John P. Glass
Born: 1821, PA. Died: March 15, 1868, Pittsburgh, Allegheny County, PA. Member of the House: Allegheny County, 1864-1867. Affiliation: Republican.
John P. Glass was born in 1821 in Pennsylvania, and built his early career in Allegheny County. He and his wife, Emma, had 3 children: William B., Robert A., and Clara E. (Morrow). Glass managed the Pittsburgh Post Office. He engaged in the growing telegraph business, and employed a young Andrew Carnegie as a messenger. During the Civil War, Glass was a captain, and eventually promoted to colonel, of the 74th Infantry, 5th Regiment of the Excelsior Brigade from Allegheny County.
During his time in the House, Glass introduced legislation to aid the war effort, and was invested in providing appropriately for the soldiers and veterans of the conflict. Glass was elected Speaker of the Pennsylvania House of Representatives on January 1, 1867 for the 1867 session. Glass’s election as Speaker was at first contentious, as Republican Party boss Matthew Quay was also a candidate for the position. The race proved complicated, with members of the Pennsylvania House Representatives expected by party officials to base their votes for Speaker off of candidate endorsements for the United States Senate race. Glass had the endorsement of Simon Cameron and his supporters, eminent United States Senator and former Secretary of War, for the Speakership, while Representative Quay was aligned with Governor Curtain, who had aspirations of taking a seat in the United States Senate for himself after finishing his time as Governor. Ultimately, Quay withdrew prior to the vote, leaving Glass to win the Speakership over Democrat A.D. Markley in a vote of 61 to 37.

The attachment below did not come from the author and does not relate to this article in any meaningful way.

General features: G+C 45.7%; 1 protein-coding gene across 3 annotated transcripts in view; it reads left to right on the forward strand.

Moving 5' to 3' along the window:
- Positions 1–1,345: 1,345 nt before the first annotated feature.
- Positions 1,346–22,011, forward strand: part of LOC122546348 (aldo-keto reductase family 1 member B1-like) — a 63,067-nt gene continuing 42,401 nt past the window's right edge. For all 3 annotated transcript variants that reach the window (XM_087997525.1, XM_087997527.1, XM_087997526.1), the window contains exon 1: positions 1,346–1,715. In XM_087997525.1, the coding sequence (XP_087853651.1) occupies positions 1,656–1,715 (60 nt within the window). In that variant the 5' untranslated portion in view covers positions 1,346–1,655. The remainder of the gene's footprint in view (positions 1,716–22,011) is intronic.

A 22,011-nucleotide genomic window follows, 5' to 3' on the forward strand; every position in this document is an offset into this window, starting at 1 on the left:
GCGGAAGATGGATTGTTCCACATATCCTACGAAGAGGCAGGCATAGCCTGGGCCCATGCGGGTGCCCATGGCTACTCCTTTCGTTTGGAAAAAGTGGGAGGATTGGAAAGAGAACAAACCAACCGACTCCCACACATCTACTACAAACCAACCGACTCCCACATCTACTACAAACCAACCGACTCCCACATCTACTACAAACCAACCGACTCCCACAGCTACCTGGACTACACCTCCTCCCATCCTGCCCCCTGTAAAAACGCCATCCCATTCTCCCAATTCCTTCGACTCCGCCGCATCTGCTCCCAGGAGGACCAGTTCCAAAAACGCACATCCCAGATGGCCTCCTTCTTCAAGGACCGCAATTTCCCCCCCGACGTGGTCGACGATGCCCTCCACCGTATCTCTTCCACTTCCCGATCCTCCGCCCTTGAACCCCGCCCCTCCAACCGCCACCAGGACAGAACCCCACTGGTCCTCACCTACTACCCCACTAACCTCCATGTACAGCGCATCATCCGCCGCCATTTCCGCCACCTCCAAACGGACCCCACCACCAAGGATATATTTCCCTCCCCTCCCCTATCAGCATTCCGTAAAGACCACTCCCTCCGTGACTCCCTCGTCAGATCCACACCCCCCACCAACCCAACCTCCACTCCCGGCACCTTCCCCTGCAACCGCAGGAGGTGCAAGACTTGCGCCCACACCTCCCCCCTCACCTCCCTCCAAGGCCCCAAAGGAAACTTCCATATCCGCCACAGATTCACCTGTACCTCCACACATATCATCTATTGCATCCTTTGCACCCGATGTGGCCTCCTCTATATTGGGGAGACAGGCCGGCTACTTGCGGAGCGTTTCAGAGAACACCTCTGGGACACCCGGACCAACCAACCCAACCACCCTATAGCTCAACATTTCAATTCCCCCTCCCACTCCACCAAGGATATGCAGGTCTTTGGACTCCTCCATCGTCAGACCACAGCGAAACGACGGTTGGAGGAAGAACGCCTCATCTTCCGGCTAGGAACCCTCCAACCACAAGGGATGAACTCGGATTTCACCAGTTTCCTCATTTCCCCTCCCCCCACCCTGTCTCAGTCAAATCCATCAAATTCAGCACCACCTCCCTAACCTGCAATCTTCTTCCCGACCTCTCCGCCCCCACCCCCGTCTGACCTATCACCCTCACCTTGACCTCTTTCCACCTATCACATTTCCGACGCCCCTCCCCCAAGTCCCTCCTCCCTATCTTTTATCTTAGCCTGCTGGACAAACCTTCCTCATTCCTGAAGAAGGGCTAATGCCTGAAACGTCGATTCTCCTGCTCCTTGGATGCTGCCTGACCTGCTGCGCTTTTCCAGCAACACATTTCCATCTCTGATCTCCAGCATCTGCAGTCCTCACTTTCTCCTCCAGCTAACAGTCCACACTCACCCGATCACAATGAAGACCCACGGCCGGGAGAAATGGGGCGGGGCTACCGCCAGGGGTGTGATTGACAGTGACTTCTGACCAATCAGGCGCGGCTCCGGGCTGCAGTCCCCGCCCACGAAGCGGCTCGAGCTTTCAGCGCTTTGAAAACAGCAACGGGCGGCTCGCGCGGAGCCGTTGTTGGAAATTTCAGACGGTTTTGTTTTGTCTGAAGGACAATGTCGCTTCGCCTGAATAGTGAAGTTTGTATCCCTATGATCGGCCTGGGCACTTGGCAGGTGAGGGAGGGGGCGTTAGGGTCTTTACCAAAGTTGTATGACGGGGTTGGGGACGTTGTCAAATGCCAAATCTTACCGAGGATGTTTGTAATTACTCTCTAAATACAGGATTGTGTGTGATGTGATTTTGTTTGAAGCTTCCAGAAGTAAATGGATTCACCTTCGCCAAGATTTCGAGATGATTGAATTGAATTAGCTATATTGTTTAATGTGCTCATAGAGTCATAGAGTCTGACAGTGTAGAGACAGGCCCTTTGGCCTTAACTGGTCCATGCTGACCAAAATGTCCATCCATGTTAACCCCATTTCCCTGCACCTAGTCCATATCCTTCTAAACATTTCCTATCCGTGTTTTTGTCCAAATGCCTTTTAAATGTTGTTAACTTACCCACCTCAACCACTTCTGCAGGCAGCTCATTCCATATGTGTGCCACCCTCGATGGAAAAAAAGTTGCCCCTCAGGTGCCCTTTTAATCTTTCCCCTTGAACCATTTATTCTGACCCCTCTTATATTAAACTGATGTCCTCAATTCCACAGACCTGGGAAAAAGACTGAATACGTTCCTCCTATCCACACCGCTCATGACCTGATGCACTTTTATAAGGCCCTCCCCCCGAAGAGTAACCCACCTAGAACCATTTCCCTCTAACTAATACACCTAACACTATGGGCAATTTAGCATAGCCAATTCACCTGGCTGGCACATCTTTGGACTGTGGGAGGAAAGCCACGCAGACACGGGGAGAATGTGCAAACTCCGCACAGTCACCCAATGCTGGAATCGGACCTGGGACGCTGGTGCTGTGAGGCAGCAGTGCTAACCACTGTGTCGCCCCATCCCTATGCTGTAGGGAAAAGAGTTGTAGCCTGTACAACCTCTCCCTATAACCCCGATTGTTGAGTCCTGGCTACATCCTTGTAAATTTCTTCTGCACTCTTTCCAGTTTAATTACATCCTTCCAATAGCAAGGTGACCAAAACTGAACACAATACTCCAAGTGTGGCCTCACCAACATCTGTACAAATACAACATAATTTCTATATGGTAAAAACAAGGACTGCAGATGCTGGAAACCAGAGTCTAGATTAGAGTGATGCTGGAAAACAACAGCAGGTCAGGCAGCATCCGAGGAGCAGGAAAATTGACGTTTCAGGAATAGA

Glass oversaw several prominent legislative initiatives during his tenure as Speaker in 1867. Through Joint Resolution 1, the House ratified the 14th Amendment to the United States Constitution, which granted citizenship rights to all native-born and naturalized Americans, including recently freed slaves. Act 1079 was passed, which incorporated Vulcan Iron Works, a prominent corporation that built mining equipment and locomotives located in Wilkes-Barre, Luzerne County. Additionally, Act 482 created a system for medical schools to acquire bodies of the deceased for study which would have otherwise had to have been buried at public expense.
Toward the end of his service in the House, John P. Glass became ill, and he died at the age of 47, on March 15, 1868. He is interred at the Allegheny Cemetery in Pittsburgh, Allegheny County, Pennsylvania.
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